Mid Continent Steel & Wire has been granted most of its requested exceptions to trade tariffs of 25% imposed by the U.S. Department of Commerce (DoC) on steel wire from Mexico.
Per DoC and multiple media reports, the Missouri-based nail manufacturer—which is owned by Mexico-based Deacero—is the largest nail maker in the U.S. Prior to the impositions of the tariffs on June 1, 2018, the company had 500 employees, but went to less than 300 because it lost some 60% of business. With the majority of the requested exemptions approved, the company is now recalling some 50 employees.
Per Mid Continent, exemptions from Section 232 tariffs are rarely approved, which made the decision especially good news. "This is a great day for our workers, our customers, for Southeast Missouri, and for U.S. manufacturing," said Operations General Manager Chris Pratt. "We knew from the start that we qualified for the exclusions. Now, we can focus on making Magnum, the best nails in the world, here in Poplar Bluff, Missouri."
While Mid Continent can once again ramp up production, the company notes that the relief is only good for one year, so it will have to seek further exemptions. Pratt said the company cut about 60 temporary jobs and more than 140 other workers left over concerns about job security and were not replaced.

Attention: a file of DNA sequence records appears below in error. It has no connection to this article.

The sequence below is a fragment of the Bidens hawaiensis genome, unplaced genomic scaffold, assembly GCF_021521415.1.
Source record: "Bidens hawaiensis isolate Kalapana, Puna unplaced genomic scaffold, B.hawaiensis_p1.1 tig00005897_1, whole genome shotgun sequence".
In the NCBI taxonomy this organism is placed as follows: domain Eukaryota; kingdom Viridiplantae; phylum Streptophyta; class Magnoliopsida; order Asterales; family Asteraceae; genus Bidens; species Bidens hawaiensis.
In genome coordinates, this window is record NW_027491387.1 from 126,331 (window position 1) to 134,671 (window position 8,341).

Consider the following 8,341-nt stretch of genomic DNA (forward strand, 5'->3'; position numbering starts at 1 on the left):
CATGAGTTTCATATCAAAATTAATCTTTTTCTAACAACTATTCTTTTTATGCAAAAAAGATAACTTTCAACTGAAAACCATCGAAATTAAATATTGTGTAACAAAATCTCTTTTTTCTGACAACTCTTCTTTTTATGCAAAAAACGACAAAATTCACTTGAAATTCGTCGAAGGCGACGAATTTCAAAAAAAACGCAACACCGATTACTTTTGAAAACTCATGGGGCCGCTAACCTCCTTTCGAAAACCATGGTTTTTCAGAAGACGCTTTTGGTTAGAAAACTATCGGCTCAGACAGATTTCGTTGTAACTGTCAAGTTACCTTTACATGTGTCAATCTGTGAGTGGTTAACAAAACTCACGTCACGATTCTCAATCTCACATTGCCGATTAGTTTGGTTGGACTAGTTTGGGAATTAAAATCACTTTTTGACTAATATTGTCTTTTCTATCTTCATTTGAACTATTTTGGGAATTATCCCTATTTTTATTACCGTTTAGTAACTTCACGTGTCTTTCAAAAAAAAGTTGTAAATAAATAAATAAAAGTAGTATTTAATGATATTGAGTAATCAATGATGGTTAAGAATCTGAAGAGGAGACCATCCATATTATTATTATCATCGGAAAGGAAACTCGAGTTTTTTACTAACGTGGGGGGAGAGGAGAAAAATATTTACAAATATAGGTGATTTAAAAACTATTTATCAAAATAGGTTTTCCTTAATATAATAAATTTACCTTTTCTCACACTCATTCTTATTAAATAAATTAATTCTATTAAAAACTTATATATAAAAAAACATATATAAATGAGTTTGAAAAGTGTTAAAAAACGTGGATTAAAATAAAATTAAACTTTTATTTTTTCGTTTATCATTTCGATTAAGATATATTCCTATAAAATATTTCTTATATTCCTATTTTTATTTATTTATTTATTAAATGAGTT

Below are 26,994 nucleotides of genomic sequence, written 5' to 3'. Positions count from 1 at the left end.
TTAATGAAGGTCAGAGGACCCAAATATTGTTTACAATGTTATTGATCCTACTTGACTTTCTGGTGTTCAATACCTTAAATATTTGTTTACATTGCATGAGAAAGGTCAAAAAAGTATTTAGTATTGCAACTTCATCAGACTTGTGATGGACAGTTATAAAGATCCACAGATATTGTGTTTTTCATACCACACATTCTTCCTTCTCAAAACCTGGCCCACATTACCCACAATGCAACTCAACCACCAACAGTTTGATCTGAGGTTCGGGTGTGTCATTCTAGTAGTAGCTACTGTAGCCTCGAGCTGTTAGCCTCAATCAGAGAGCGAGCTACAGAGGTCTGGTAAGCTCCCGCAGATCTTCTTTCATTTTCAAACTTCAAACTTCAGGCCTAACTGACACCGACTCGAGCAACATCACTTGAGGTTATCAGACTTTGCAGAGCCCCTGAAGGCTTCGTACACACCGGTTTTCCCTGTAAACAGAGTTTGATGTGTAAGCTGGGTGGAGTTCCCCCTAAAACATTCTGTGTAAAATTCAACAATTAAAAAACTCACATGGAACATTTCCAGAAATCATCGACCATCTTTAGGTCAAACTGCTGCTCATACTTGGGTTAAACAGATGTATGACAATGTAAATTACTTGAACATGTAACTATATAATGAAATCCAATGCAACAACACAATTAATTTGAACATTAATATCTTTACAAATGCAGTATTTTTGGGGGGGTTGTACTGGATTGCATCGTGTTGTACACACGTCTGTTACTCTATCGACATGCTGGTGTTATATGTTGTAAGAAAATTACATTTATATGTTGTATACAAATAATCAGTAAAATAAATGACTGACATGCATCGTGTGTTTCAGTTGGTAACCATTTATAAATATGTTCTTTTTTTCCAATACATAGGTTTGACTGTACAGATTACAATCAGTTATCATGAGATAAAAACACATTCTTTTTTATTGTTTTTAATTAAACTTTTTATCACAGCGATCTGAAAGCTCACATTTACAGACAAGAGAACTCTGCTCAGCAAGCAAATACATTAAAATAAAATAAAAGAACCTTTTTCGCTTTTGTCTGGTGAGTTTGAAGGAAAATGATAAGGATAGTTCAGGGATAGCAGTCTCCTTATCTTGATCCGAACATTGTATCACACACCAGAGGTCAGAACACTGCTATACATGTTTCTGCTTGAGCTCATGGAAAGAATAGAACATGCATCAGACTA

A DoC press release said exporters from South Africa and Ukraine sold wire rod in the U.S. at 135.46 to 142.26%, and 34.98 to 44.03% less than fair value, respectively. As a result, DoC will instruct U.S. Customs and Border Protection (CBP) to collect cash deposits from importers of wire rod from South Africa, and Ukraine based on these final rates.
In 2016, imports of carbon and alloy steel wire rod from South Africa and Ukraine were valued at an estimated $7.1 million and $55 million, respectively. In 2016, exports of carbon and alloy steel wire rod from Ukraine to the United States more than doubled in physical terms compared to 2015, to 146,470 tonnes and grew by 70.9% in monetary terms, to $55.02 million. Shipments from South Africa, on the contrary, more than halved in physical terms, to 20,000 metric tons and decreased by 58.3% in monetary terms, to $7.05 million.
The petitioners in the case were Gerdau Ameristeel US Inc. (FL), Nucor Corporation (NC), Keystone Consolidated Industries (TX), and Charter Steel (WI).
If the U.S. International Trade Commission (ITC) makes affirmative final injury determinations, DoC will issue AD orders. If the ITC makes negative final determinations of injury, the investigations will be terminated and no orders will be issued.
"While the United States values its relationship with South Africa and Ukraine even our closest friends must play by the rules," said U.S. Secretary of Commerce Wilbur Ross.